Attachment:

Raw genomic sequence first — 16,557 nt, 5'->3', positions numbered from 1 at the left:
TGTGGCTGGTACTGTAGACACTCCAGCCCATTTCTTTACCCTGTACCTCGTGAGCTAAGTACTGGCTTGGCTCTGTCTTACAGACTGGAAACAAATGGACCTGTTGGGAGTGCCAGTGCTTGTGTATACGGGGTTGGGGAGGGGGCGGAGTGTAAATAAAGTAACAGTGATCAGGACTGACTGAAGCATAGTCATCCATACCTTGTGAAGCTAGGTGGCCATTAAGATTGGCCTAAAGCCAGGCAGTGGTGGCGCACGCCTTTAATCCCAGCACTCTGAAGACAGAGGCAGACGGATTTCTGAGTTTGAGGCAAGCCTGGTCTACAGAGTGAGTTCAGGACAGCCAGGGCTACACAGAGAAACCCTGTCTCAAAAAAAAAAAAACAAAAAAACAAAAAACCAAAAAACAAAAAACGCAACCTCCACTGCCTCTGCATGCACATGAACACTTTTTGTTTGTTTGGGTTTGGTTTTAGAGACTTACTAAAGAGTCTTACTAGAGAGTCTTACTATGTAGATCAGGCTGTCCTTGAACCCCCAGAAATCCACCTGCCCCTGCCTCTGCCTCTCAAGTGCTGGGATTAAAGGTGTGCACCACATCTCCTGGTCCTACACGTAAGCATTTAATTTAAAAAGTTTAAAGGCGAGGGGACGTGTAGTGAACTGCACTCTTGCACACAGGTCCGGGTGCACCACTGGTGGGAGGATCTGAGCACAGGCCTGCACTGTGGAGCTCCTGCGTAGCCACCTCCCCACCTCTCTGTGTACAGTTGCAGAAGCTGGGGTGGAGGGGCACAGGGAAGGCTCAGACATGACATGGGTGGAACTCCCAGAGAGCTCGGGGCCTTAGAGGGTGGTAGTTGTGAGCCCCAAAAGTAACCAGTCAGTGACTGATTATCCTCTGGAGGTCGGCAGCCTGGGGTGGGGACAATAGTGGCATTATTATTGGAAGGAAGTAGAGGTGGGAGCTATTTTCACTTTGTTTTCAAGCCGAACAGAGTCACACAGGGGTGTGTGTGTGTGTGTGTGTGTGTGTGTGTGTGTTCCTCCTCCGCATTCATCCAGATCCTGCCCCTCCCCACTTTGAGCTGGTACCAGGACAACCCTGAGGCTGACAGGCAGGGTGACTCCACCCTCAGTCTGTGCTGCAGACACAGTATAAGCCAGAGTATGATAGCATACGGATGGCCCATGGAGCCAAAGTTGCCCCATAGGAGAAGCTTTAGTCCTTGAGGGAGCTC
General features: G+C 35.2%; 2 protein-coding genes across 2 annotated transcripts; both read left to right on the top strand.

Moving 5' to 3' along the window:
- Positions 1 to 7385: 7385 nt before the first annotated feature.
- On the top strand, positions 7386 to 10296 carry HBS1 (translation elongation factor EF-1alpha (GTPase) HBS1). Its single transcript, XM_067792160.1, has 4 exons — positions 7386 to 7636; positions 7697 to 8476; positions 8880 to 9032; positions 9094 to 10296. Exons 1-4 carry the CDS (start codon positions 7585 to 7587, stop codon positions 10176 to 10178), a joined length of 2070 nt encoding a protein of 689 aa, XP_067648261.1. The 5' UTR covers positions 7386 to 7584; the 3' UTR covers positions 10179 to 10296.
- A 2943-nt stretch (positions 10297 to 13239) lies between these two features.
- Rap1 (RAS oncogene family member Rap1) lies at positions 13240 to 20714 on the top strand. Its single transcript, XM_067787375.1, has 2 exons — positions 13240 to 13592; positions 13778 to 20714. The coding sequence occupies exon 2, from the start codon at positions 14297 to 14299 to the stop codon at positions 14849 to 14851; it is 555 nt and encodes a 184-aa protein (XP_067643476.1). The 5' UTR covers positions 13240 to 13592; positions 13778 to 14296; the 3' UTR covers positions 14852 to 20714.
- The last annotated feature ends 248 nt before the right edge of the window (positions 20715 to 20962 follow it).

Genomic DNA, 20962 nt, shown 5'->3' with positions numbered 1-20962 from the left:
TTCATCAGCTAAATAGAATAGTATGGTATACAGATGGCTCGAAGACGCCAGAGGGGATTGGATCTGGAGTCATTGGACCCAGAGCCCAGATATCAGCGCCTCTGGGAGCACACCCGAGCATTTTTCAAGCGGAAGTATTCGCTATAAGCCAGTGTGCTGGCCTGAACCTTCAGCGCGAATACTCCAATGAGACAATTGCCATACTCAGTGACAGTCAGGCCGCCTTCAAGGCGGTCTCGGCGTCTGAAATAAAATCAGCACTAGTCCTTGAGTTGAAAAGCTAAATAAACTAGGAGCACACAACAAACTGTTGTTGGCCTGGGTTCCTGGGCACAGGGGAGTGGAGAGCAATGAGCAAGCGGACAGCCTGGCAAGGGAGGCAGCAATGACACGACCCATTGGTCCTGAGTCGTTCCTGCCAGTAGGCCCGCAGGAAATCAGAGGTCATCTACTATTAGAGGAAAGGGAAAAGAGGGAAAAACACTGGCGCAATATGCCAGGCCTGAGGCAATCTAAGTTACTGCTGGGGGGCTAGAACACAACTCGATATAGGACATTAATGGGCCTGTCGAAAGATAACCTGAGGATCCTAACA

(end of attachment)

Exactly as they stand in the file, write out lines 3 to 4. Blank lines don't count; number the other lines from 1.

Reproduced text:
General features: G+C 35.2%; 2 protein-coding genes across 2 annotated transcripts; both read left to right on the top strand.

Moving 5' to 3' along the window: